Asahi Takumar 85mm f/1.9. Shutter 1/160, ISO 1250. The aperture was probably around 2.2 or so - it doesn't need to be stopped down much for nice sharpness.

This particular Takumar lens dates from the 1960s. Later versions of it got the Asahi "super-coating" and in the 1970s it was made in an f/1.8. From what I've read and seen, the f/1.8 is a little better - they improved what was already a great design. The differences seem pretty minor to me though, and I was content to save a little by going with the f/1.9 - I got one in pristine shape for about $300 from an American seller on eBay. Another shot with the lens was used by Vanderbilt University for the poster promoting the opera's upcoming performance there.

I love the bold word layout the designer used. The figure in the background is a work by sculptor Christopher Cairns. Shutter 1/125, ISO 1000, aperture around 2.5.

Soprano Ah Young Hong after getting her hands dirty. Asahi Takumar 85mm f/1.9. Shutter 1/125, ISO 1000, Aperture probably around f/2.8.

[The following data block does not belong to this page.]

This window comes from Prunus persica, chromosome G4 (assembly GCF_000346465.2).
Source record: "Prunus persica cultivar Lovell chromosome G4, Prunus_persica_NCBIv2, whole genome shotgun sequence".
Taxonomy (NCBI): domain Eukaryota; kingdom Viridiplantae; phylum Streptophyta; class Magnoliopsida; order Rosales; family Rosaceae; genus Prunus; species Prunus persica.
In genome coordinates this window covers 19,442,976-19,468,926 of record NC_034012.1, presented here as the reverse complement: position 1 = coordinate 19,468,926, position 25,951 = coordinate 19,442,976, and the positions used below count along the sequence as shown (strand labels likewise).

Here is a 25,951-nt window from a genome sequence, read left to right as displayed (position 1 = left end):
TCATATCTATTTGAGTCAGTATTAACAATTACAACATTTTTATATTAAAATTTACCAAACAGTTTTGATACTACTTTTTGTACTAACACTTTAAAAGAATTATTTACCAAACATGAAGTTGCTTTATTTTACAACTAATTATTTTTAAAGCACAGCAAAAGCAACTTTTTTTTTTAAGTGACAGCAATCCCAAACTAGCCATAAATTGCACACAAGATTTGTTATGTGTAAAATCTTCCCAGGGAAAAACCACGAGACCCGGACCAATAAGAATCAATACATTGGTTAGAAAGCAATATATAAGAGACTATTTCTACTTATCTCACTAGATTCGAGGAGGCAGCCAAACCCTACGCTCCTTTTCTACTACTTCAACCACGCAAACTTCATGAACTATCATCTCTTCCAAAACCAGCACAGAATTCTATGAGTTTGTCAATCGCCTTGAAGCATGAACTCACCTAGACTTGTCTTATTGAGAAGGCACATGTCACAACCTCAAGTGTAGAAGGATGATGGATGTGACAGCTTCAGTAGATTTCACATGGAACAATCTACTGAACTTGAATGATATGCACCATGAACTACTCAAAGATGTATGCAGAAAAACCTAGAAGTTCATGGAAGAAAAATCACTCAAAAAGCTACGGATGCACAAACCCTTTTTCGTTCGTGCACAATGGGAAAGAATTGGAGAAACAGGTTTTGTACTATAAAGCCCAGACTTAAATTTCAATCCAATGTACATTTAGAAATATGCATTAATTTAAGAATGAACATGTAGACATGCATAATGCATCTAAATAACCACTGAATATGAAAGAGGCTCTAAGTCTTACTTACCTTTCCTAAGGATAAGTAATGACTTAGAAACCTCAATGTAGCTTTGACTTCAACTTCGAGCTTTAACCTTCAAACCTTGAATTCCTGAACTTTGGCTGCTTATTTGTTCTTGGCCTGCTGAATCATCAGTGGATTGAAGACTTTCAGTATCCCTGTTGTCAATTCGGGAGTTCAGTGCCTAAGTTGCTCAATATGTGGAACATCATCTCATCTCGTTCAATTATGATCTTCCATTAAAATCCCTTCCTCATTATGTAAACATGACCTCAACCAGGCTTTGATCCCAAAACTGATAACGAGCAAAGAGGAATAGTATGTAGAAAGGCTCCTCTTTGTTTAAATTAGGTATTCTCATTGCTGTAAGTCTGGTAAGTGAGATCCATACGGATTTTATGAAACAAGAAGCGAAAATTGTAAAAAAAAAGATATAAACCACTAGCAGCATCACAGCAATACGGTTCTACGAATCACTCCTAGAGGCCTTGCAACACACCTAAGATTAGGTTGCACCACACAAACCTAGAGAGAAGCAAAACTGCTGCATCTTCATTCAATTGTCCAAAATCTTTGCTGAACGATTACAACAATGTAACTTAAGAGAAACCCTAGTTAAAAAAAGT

I also used my native Zeiss lenses for wider shots. The following was one of my favorites, which came at the end of the opera.

With the Zeiss 55mm f/1.8 ZA. Shutter 1/80, ISO 1250, aperture 4.0. The lighting was pretty much just a spotlight on the singer, which made composition fun - lots of black negative space to play with. Placing her in the upper half of the frame makes her look elevated somehow, running contrary to the obvious sense of exhaustion.

Another shot with the 55mm f/1.8 was used by the Baltimore Sun for their very enthusiastic review of the opera...

Shutter 1/60, ISO 800, aperture 2.8. Exquisite colors as usual from the 55mm.

Zeiss Distagon 35mm f/1.4 ZA in Japan

One of the reasons I picked up the Zeiss Distagon 35mm f/1.4 ZA was so I'd have a high-quality wide-angle for a trip I was taking to Japan. I got some nice shots with it like the following ones, but my final verdict is that it's just too big and heavy for a 35mm lens. The thing that bothers me most about the size of it isn't the inconvenience, but how much attention it draws. Candid street photography is a lot tougher when everyone is noticing what looks like a giant zoom lens.